"There is absolutely no reason to stay here. There are no jobs. There are no homes to go to. No hotels to go to and there is absolutely nothing here," New Orleans Deputy Police Chief Warren Riley told a news conference on Monday.

"We advised people that this city has been destroyed and it's completely been destroyed," he said. "No food or any reason for them to stay. There is no power, trees are down, power lines are down."

Homeland Security Secretary Michael Chertoff later said he understood why people wanted to stay close to their homes - but cautioned that flood-hit areas were a severe health threat.

"As a matter of public health and matter of public safety, we have to complete this process.

The warnings came as relief workers prepared a massive operation to remove the bodies of victims of Hurricane Katrina, which slammed into the US Gulf Coast last Monday, leaving thousands feared dead and most of New Orleans under water.

The complete evacuation of New Orleans was necessary, officials said, citing the prospect of diseases caused by rotting bodies and polluted waters as well as other risks.

Anger simmers

The death toll across the Gulf Coast was not known on Monday.

The Times-Picayune newspaper, in an open letter to President George Bush, called for the firing of every official at the Federal Emergency Management Agency, saying they failed to rescue thousands of citizens stranded by Katrina.

"We're angry, Mr. President, and we'll be angry long after our beloved city and surrounding parishes have been pumped dry," the editorial said. "Our people deserved rescuing. Many who could have been were not. That's to the government's shame."

"Every official at the Federal Emergency Management Agency should be fired, Director Michael Brown especially," the letter said. "No expense should have been spared. No excuses should have been voiced."

Gunfire

"We're angry, Mr. President... our people deserved rescuing. Many who could have been were not. That's to the government's shame"

Times-Picayune editorial

In neighboring Jefferson Parish, violence boiled over when 14 contractors on their way to help plug a breech in the 17th Street Canal came under fire as they traveled across a bridge under police escort, said John Hall, a spokesman for the Army Corps of Engineers.

Police shot at eight people carrying guns, killing five or six, Deputy Police Chief W.J. Riley said.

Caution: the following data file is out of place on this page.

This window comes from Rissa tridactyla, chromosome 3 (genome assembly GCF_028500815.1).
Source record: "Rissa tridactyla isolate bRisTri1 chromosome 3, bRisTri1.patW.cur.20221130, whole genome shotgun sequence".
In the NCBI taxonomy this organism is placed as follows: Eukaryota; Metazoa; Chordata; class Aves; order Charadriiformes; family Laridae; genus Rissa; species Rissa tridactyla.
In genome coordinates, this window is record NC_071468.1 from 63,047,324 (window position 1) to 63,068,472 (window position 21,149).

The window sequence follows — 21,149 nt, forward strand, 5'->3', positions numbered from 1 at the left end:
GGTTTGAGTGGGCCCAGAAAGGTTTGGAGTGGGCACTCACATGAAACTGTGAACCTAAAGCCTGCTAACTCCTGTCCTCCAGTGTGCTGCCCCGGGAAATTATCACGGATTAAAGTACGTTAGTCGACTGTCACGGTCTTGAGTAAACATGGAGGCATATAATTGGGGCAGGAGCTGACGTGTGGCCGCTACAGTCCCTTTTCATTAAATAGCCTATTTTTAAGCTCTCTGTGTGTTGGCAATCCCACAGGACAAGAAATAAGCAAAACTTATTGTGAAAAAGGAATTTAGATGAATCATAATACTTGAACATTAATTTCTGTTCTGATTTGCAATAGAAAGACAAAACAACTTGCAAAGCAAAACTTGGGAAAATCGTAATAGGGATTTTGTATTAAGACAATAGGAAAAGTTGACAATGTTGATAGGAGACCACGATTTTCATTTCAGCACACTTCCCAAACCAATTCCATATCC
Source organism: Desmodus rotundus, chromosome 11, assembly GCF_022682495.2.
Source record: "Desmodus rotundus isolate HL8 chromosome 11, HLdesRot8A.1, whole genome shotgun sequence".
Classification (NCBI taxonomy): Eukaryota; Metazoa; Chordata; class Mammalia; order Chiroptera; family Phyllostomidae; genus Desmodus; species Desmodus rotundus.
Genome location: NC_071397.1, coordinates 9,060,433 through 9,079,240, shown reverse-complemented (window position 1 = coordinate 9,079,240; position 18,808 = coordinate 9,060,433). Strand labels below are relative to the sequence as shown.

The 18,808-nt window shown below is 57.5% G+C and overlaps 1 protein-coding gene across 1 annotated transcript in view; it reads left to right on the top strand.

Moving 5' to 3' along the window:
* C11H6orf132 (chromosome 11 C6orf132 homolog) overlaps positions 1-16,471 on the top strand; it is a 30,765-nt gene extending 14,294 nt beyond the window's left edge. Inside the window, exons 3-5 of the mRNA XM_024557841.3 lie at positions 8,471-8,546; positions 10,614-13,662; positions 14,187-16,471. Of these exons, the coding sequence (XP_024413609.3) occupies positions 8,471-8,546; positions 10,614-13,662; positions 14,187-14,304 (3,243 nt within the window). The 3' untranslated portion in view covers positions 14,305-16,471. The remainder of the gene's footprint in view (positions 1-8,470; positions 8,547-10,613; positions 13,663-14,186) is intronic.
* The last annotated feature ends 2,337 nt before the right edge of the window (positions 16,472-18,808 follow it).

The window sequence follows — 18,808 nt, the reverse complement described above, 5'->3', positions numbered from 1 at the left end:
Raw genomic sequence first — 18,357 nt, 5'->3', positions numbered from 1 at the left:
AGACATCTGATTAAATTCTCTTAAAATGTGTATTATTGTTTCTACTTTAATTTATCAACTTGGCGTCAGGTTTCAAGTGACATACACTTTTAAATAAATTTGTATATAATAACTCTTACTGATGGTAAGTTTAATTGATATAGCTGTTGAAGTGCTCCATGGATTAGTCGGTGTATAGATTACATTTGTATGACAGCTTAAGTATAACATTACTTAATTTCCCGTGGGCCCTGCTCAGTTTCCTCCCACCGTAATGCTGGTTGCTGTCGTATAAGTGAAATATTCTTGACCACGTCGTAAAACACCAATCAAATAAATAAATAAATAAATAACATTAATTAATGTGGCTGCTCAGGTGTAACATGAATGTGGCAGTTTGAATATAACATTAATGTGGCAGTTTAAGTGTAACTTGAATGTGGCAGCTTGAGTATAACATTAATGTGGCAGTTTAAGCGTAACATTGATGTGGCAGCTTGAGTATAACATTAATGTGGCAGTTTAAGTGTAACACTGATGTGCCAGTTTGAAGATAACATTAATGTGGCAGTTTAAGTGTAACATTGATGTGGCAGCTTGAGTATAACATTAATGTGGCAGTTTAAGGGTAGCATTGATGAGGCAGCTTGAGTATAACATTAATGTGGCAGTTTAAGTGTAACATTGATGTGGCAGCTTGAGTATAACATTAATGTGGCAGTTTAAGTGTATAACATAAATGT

Besides the lawlessness, civilian deaths and uncertainty about their families, New Orleans's police have had to deal with suicides in their ranks.

Two officers took their lives, including the department spokesman, Paul Accardo, who died on Saturday, according to Riley. Both shot themselves in the head, he said.

"I've got some firefighters and police officers that have been pretty much traumatized," Mayor Ray Nagin said. "And
we've already had a couple of suicides ... They need physical and psychological evaluations."

European help 

Also on Monday, European Union nations prepared aid teams, food rations, water pumps and even cruise ships to help US regions hit by Hurricane Katrina.

Countries large and small have offered aid - from tiny Luxembourg's beds and blankets to half a million food rations from Germany and Britain.

Aid and recovery expertise is
arriving from Europe

Greece put on standby two cruise ships to house refugees, and Sweden has offered aircraft to help distribute aid shipments, said Barbara Helfferich, spokesman for the executive European Commission.

US authorities made a rare request for help from Europe over the weekend, asking for anything from diapers and baby formula to forklifts and veterinarian supplies to speed up aid efforts.

Helfferich said the 25-nation EU was able to move quickly to fill requests for aid. "We have reacted very speedily and, after the aid has been requested, we have been basically able to respond in 24 hours," she said.

She said more aid pledges had come in on Sunday, including promises to ship power generators, cots, tents, first aid kits and Greece's offer of ships.

A team of 10 Belgian aid experts was leaving for Louisiana and Alabama on Monday.

Nato help

"I've got some firefighters and police officers that have been pretty much traumatized...and
we've already had a couple of suicides"

Ray Nagin
New Orleans mayor  

The Nato alliance has also started to coordinate food aid shipments, drinking water, generators and tarpaulins through its disaster coordination center.

The United States thanked its European allies in the 26-nation alliance for their solidarity.

Germany and Britain had already sent 570,000 emergency food rations over the weekend, while Luxembourg was preparing to send a team of five aid experts, two jeeps and 1000 camp beds and 2000 blankets.

The Netherlands had deployed its naval frigate Van Amstel, which was transporting fresh drinking water, medical supplies and much-needed helicopters.

Romania, not yet a member of the EU, was sending two teams of medical experts.

Many European countries have pledged to release parts of their strategic oil and gas reserves to stabilise global oil supplies.